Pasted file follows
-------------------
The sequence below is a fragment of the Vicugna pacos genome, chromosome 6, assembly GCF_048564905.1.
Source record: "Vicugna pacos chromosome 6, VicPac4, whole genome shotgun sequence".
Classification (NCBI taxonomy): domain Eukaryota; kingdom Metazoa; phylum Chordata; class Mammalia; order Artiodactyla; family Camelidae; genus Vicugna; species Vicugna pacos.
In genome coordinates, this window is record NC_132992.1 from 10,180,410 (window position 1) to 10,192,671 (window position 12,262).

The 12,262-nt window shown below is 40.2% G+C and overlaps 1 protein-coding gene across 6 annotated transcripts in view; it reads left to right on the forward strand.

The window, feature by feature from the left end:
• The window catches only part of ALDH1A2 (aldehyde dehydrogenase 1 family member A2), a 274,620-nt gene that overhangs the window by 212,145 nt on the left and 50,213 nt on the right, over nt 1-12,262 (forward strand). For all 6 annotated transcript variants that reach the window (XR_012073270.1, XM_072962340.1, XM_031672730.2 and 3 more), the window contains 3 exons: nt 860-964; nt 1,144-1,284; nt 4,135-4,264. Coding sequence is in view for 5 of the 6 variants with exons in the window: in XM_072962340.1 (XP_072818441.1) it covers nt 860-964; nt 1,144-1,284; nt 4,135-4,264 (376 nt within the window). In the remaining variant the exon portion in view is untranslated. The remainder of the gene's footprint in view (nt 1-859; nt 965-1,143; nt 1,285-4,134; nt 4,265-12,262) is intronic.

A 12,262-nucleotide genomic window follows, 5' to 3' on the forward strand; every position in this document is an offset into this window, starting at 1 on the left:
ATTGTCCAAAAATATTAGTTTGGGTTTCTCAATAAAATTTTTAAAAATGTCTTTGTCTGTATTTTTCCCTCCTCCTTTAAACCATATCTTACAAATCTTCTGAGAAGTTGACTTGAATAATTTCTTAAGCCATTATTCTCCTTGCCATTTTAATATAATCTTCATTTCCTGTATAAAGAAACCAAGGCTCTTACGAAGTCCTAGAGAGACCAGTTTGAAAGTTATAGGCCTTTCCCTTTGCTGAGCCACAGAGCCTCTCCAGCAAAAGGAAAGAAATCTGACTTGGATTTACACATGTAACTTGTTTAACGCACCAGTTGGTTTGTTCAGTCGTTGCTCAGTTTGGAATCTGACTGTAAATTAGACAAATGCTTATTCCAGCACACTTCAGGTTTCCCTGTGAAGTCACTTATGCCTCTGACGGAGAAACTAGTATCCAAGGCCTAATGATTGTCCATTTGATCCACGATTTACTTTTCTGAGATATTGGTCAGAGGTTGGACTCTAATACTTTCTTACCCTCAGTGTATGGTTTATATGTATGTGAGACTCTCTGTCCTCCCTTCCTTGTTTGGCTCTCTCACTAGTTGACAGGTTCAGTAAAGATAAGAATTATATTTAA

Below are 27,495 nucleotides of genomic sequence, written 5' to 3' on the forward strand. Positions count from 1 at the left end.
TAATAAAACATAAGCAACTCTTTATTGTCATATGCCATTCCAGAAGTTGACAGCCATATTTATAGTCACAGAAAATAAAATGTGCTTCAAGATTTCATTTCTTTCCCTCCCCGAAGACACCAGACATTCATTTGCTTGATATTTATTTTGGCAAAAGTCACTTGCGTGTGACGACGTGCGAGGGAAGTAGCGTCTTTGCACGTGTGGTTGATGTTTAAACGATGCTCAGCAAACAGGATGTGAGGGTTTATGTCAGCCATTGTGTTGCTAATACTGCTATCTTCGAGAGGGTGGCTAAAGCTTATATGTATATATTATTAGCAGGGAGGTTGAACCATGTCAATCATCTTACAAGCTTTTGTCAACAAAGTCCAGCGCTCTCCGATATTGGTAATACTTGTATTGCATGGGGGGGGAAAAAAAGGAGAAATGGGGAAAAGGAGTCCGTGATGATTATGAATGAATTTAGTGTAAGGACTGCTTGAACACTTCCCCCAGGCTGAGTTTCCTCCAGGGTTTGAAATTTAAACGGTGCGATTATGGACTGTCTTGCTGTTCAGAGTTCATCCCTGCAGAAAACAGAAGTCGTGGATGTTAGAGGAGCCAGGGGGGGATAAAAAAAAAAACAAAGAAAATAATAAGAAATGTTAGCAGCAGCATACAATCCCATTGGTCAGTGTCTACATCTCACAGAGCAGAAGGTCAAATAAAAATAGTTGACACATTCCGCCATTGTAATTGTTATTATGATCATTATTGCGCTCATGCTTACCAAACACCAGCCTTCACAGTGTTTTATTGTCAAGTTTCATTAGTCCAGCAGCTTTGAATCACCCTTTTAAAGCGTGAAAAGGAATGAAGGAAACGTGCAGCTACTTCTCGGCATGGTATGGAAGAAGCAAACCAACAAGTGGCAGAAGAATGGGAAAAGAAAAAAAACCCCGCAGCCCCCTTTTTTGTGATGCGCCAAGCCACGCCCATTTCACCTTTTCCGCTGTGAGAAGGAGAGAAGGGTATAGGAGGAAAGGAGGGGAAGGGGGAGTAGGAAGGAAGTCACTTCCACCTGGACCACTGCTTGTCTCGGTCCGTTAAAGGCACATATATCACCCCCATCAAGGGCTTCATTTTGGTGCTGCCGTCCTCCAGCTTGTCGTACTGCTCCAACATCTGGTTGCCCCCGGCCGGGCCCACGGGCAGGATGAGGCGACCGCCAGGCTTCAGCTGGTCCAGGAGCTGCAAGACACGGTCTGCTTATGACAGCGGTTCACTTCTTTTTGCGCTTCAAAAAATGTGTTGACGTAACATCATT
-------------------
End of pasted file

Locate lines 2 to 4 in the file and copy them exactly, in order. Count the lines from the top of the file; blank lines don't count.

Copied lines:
Source record: "Vicugna pacos chromosome 6, VicPac4, whole genome shotgun sequence".
Classification (NCBI taxonomy): domain Eukaryota; kingdom Metazoa; phylum Chordata; class Mammalia; order Artiodactyla; family Camelidae; genus Vicugna; species Vicugna pacos.
In genome coordinates, this window is record NC_132992.1 from 10,180,410 (window position 1) to 10,192,671 (window position 12,262).